A Canadian prosecutor urged a Vancouver court to deny bail to a Chinese executive at the heart of a case that is shaking up U.S.-China relations and worrying global financial markets.
Meng Wanzhou, the chief financial officer of telecommunications giant Huawei and daughter of its founder, was detained at the request of the U.S. during a layover at the Vancouver airport last Saturday — the same day that Presidents Donald Trump and Xi Jinping of China agreed over dinner to a 90-day ceasefire in a trade dispute that threatens to disrupt global commerce.
The U.S. alleges that Huawei used a Hong Kong shell company to sell equipment in Iran in violation of U.S. sanctions. It also says that Meng and Huawei misled American banks about its business dealings in Iran.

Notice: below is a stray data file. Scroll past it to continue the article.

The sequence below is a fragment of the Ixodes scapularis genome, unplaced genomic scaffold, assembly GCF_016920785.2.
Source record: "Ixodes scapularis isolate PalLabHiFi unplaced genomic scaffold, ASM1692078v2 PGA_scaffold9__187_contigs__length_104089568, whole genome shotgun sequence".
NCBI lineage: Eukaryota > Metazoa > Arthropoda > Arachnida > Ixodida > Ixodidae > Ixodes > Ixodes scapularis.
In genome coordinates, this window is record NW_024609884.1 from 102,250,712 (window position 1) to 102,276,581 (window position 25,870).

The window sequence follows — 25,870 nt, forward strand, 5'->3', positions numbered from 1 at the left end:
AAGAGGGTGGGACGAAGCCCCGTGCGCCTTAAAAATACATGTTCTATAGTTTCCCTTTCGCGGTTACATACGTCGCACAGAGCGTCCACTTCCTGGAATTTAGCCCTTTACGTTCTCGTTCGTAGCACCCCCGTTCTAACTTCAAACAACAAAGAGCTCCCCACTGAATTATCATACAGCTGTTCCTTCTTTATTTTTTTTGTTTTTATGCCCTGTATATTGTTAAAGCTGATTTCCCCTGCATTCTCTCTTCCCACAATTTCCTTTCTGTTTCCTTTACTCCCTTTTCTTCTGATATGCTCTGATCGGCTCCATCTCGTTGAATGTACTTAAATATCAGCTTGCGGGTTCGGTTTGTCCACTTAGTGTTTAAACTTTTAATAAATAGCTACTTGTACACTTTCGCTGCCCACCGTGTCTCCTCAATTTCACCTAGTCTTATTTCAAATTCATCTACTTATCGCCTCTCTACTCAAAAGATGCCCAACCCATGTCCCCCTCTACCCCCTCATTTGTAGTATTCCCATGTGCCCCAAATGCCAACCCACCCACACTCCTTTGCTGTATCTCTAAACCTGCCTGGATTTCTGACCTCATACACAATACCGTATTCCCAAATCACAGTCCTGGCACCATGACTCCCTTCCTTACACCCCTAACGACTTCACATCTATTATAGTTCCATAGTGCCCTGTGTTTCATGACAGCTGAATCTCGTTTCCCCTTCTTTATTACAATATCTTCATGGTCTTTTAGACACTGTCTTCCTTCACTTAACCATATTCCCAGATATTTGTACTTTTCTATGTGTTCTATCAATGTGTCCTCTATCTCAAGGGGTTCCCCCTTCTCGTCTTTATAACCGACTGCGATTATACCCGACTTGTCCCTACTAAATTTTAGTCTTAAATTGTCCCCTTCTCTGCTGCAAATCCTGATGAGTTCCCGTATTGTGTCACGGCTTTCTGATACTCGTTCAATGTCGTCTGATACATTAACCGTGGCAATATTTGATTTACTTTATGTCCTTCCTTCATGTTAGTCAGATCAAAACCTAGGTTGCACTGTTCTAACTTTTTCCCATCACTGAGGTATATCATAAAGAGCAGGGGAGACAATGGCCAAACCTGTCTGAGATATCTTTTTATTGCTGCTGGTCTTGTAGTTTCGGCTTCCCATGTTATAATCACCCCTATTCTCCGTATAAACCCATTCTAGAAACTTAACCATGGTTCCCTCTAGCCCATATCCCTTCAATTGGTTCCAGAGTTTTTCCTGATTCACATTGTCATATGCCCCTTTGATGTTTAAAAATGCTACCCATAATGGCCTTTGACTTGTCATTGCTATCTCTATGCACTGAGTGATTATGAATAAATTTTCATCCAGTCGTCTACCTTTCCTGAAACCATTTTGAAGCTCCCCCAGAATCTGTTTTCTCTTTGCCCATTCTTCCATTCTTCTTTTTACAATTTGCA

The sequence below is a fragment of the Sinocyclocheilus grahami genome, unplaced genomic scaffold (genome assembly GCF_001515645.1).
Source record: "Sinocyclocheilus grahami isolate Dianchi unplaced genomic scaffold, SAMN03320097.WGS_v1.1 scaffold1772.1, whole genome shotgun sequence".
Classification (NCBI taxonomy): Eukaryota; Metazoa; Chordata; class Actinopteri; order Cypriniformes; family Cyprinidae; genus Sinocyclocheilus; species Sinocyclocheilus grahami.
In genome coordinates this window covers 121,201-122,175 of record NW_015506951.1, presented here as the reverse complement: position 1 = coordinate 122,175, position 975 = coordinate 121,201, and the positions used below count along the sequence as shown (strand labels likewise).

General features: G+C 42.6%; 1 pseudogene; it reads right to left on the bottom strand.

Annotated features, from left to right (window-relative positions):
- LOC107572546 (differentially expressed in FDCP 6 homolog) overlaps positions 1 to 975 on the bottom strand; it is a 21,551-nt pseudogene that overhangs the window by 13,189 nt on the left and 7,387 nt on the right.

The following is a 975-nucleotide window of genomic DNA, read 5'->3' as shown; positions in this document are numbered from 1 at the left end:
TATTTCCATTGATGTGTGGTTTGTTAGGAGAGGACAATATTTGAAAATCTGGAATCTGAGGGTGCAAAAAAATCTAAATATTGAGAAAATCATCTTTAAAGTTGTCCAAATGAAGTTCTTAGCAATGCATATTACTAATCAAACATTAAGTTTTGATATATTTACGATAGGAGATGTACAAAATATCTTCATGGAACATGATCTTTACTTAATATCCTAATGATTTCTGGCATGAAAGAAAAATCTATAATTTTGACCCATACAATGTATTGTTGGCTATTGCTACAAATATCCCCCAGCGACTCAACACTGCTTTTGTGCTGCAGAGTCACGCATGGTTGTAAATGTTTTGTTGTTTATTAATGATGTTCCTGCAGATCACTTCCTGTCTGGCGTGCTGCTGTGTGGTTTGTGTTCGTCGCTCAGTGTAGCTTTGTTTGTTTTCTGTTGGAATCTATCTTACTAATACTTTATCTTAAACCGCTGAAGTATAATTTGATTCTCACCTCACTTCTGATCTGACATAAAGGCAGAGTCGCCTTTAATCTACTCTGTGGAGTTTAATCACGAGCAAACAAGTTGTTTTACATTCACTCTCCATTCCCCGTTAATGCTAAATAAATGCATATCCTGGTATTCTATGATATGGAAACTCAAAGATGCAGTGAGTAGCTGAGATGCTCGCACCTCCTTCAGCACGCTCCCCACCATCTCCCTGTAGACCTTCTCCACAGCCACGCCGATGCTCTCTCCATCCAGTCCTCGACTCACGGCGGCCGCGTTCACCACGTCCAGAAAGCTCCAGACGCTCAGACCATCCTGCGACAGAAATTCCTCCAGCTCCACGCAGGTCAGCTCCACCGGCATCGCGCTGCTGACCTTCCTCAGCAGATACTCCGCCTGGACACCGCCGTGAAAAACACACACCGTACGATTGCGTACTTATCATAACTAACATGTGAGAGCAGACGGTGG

The surprise arrest, already denounced by Beijing, raises doubts about whether the trade truce will hold and whether the world’s two biggest economies can resolve the complicated issues that divide them.
“I think it will have a distinctively negative effect on the U.S.-China talks,” said Philip Levy, senior fellow at the Chicago Council on Global Affairs and an economic adviser in President George W. Bush’s White House. “There’s the humiliating way this happened right before the dinner, with Xi unaware. Very hard to save face on this one. And we may see (Chinese retaliation), which will embitter relations.”
Canadian prosecutor John Gibb-Carsley said in a court hearing Friday that a warrant had been issued for Meng’s arrest in New York Aug. 22. He said Meng, arrested en route to Mexico from Hong Kong, was aware of the investigation and had been avoiding the United States for months, even though her teenage son goes to school in Boston.